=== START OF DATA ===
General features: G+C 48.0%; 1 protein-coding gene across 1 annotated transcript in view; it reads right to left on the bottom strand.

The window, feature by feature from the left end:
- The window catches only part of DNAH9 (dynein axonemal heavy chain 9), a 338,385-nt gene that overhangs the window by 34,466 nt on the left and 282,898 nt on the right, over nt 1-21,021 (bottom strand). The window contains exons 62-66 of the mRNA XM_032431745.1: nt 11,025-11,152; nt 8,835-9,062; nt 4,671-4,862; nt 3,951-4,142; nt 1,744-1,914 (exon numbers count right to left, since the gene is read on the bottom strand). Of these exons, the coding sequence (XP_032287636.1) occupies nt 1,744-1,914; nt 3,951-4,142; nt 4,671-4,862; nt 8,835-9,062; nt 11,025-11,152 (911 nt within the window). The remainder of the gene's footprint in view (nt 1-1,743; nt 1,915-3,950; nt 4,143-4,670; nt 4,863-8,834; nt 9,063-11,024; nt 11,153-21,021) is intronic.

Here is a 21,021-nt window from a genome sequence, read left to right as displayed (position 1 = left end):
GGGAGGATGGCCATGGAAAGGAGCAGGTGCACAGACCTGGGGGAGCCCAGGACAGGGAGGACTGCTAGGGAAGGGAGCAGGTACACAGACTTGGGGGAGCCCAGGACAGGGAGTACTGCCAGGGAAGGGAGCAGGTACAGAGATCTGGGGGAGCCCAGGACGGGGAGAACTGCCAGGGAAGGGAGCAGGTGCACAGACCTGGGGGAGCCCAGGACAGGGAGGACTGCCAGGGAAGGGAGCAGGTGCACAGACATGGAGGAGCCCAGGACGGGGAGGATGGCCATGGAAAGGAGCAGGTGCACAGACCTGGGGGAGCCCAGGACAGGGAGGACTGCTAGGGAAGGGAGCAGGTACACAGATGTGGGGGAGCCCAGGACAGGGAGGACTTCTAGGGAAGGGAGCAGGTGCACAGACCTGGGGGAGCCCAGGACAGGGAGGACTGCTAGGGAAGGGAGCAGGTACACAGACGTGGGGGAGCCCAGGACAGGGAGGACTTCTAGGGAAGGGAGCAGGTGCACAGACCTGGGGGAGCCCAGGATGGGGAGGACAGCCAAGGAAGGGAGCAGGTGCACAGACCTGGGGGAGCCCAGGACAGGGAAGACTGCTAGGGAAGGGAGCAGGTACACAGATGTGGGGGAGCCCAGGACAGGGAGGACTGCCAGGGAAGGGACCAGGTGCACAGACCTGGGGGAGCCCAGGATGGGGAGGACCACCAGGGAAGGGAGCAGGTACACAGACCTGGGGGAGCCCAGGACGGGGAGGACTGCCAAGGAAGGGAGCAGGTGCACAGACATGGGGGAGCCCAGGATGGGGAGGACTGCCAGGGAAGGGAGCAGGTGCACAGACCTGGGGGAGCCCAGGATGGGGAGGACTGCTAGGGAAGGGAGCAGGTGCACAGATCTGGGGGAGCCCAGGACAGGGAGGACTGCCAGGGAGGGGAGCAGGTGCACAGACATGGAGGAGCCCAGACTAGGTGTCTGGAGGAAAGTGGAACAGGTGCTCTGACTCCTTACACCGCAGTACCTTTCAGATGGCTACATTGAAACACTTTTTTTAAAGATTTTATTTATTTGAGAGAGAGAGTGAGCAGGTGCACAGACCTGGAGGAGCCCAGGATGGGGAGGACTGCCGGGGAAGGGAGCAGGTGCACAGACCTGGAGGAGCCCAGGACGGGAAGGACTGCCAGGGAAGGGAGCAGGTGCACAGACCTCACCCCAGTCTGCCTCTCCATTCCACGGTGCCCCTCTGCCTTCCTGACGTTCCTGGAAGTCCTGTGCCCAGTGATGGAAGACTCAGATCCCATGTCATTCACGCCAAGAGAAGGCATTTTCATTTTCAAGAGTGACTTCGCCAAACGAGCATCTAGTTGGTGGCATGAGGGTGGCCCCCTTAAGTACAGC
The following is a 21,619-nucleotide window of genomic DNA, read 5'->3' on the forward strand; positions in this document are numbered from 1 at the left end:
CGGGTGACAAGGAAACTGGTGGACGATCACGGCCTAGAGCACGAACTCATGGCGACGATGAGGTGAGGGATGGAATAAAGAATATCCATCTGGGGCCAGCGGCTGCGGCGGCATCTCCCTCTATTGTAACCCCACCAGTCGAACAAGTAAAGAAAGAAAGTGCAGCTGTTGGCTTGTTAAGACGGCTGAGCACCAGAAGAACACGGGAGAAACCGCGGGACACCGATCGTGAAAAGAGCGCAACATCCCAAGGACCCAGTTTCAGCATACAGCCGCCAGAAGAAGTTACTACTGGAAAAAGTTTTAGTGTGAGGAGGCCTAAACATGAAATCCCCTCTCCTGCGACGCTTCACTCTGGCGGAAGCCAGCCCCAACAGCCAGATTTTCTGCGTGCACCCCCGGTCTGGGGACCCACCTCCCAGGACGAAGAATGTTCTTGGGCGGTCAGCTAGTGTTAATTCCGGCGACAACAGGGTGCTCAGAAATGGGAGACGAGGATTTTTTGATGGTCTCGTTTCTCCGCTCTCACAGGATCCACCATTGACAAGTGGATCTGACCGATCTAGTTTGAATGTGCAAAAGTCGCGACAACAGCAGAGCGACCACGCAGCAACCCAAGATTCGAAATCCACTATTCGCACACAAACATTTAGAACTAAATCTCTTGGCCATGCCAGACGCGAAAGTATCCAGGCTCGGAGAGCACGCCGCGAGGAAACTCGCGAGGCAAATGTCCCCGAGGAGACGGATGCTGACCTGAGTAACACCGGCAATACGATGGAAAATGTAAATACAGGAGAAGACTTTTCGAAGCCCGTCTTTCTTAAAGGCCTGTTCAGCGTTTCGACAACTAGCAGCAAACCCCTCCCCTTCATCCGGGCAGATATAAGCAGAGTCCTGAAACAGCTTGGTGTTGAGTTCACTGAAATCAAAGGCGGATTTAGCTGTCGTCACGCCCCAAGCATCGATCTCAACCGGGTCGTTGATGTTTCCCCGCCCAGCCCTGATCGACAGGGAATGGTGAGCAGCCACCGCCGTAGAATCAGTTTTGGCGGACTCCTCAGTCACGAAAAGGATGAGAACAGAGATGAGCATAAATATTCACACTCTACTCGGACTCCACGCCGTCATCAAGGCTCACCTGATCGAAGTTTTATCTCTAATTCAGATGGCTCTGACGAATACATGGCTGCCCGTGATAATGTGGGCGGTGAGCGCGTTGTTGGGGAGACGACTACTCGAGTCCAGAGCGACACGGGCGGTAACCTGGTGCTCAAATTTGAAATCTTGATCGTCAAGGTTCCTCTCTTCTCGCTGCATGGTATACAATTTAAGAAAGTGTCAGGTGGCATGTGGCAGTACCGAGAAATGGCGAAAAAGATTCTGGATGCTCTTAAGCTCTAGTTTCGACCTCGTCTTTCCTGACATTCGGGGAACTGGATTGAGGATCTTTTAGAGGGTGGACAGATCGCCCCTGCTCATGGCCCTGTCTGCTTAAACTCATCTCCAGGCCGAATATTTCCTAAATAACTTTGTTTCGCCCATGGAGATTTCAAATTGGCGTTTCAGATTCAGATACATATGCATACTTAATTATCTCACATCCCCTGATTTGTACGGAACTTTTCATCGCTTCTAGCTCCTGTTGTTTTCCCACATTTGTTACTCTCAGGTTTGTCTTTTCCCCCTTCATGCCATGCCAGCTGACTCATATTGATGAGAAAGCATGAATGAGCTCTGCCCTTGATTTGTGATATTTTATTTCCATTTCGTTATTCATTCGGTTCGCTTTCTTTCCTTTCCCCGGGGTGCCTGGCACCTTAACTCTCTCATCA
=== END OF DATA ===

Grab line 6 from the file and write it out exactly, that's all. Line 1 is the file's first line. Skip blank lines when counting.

The following is a 21,619-nucleotide window of genomic DNA, read 5'->3' on the forward strand; positions in this document are numbered from 1 at the left end: